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Red list of endangered species


What is the significance of the Red List of Endangered Species?

The Red list of endangered species (short: Red List) refers to a published by the IUCN (International Union for Conservation of Nature and Natural Resources) at irregular annual intervals and compiled by scientists international expert report that documents all endangered species of flora and fauna. It is divided into several hazard categories that define the threat of each species in detail. In addition to the Red List published by the World Conservation Union, governments of various states as well as environmental protection organizations of individual regions are now issuing Red Lists that cover endangered species in geographically limited areas.

Meaning and historical background

Red Lists serve as important foundations for environmental protection organizations, research and conservation efforts at national and international level, but are only legally effective in a few countries, such as Switzerland. The hazard categories introduced by the IUCN, which have included ten stages from EX for "extinct" to NE for "not assessed" since 2001, have been adopted by many national associations of individual states for some years in order to achieve standardization, and thereby facilitate transnational research.
The IUCN, founded in France in 1948, published a Red List under the title "Red Data Book" in 1962, the first of which confined itself to the mention of a total of about 520 endangered bird and mammal species. In the following decades, reptiles, amphibians, fish, insects, mollusks and later plants and fungi were increasingly listed. Today, the Red List of Endangered Species already has well over 70,000 species, of which about 22,000 are in acute danger of extinction. The Red List is published annually and assesses progress and regression in species protection. However, with nearly eight thousand scientists working on behalf of the IUCN far from being able to monitor all types of animals and plants, the work focuses on tracking the most prominent developments and the most endangered and critically endangered creatures. More than ninety percent of all lemurs and eighty percent of the orchids belonging to the genus Cypripedium belong to this group today. The stocks of these groups have been limited to a few hundred copies for several years. Not only does the IUCN Red List inform about the acute threats to many species, but it also publishes important achievements in the field of species conservation, such as the successful reintroduction of animals and plants already considered extinct in nature.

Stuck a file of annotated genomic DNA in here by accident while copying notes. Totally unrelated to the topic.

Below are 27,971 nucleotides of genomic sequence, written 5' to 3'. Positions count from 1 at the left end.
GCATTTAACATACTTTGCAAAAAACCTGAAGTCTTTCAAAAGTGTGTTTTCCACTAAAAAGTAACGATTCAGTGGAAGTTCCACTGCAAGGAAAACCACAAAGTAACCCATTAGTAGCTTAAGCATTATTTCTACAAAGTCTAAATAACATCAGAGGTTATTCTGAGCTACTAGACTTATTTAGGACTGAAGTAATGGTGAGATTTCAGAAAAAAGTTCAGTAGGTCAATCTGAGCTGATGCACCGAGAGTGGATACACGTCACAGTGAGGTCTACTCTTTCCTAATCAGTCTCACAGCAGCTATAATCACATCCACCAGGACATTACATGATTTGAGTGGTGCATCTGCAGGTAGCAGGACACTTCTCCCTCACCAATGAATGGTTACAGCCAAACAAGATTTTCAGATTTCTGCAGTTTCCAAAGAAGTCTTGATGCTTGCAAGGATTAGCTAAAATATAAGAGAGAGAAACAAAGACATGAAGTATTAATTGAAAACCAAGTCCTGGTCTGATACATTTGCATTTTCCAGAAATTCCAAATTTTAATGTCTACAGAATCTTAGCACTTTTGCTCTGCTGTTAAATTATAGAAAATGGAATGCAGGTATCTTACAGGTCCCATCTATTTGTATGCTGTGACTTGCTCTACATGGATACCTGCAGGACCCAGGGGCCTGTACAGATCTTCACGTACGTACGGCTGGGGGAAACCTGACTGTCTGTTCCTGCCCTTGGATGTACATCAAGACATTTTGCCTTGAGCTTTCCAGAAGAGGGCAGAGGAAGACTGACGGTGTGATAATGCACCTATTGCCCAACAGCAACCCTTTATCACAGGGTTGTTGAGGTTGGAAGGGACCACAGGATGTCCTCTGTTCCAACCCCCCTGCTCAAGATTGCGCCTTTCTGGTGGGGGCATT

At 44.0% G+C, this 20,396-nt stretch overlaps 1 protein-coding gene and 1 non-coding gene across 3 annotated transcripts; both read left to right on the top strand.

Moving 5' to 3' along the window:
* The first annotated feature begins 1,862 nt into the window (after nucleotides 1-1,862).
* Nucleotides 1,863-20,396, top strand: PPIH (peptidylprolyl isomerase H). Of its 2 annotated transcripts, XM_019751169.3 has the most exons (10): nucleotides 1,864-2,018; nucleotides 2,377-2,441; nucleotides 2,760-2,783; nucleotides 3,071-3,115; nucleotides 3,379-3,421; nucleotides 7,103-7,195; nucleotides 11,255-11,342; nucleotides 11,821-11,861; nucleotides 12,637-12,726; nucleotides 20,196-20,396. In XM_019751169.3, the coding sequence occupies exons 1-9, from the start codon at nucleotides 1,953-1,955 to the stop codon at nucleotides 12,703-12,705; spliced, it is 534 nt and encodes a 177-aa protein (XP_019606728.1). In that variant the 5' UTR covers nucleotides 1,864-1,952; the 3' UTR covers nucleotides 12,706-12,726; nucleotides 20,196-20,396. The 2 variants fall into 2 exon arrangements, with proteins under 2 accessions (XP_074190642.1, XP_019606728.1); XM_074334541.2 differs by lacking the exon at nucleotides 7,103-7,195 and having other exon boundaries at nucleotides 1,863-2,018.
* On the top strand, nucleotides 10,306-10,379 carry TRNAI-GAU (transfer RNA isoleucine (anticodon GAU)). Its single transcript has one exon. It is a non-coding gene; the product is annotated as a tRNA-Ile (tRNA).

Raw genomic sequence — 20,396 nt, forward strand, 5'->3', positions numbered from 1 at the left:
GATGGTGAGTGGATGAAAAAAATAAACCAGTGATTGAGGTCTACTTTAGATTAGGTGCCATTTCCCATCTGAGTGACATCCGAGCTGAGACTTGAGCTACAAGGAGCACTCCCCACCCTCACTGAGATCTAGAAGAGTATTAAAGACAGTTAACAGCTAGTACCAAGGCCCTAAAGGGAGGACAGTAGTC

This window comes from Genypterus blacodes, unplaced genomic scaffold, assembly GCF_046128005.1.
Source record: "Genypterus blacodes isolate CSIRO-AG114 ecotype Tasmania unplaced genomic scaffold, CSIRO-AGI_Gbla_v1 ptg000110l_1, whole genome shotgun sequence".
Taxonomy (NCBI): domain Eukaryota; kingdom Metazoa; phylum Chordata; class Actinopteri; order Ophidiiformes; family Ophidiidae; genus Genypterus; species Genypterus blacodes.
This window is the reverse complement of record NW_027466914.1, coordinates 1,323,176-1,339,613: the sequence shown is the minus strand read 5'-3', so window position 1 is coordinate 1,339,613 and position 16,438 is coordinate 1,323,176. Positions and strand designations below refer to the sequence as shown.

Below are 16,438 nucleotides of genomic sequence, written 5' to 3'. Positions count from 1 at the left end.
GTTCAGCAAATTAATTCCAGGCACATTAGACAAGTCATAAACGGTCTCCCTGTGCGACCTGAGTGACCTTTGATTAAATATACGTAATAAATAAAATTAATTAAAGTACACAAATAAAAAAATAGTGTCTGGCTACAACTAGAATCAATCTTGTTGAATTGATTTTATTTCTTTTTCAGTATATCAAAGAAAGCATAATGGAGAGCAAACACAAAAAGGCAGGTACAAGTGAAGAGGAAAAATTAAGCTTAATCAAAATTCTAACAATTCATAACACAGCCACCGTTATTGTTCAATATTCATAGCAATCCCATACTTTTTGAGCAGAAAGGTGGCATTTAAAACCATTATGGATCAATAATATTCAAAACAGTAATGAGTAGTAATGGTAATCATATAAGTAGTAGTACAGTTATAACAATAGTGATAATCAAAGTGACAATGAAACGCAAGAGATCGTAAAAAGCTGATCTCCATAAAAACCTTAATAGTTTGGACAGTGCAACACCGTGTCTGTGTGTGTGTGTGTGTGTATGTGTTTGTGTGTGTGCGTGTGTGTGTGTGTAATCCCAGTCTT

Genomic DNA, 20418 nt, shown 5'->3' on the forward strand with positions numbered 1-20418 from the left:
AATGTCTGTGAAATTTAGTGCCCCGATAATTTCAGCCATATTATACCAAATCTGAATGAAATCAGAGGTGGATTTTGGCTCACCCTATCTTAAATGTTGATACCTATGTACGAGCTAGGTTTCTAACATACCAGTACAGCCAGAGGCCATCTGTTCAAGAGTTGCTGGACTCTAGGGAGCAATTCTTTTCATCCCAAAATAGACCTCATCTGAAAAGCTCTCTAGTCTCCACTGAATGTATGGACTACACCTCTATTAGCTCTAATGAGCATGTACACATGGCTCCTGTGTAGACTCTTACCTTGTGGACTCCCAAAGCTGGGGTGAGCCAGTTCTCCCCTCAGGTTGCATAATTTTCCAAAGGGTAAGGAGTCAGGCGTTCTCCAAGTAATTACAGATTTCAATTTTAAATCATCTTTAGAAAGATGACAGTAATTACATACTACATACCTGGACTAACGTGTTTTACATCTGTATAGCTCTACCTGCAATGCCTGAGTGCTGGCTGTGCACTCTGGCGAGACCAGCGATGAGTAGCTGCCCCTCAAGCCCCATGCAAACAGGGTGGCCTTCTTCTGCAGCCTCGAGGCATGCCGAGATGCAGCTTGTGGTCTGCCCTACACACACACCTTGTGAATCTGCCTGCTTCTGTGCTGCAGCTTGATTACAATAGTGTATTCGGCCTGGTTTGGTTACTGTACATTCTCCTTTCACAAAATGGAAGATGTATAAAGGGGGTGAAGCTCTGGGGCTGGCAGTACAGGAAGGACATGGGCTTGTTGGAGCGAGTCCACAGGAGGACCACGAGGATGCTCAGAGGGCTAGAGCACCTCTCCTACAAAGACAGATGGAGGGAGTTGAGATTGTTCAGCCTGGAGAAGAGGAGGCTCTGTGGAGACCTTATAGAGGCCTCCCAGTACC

The 10 endangerment categories of the World Conservation Union IUCN

extinct
extinct in nature
regionally extinct
threatened with extinction
highly endangered
endangered
potentially at risk
not endangered
insufficient data basis
not rated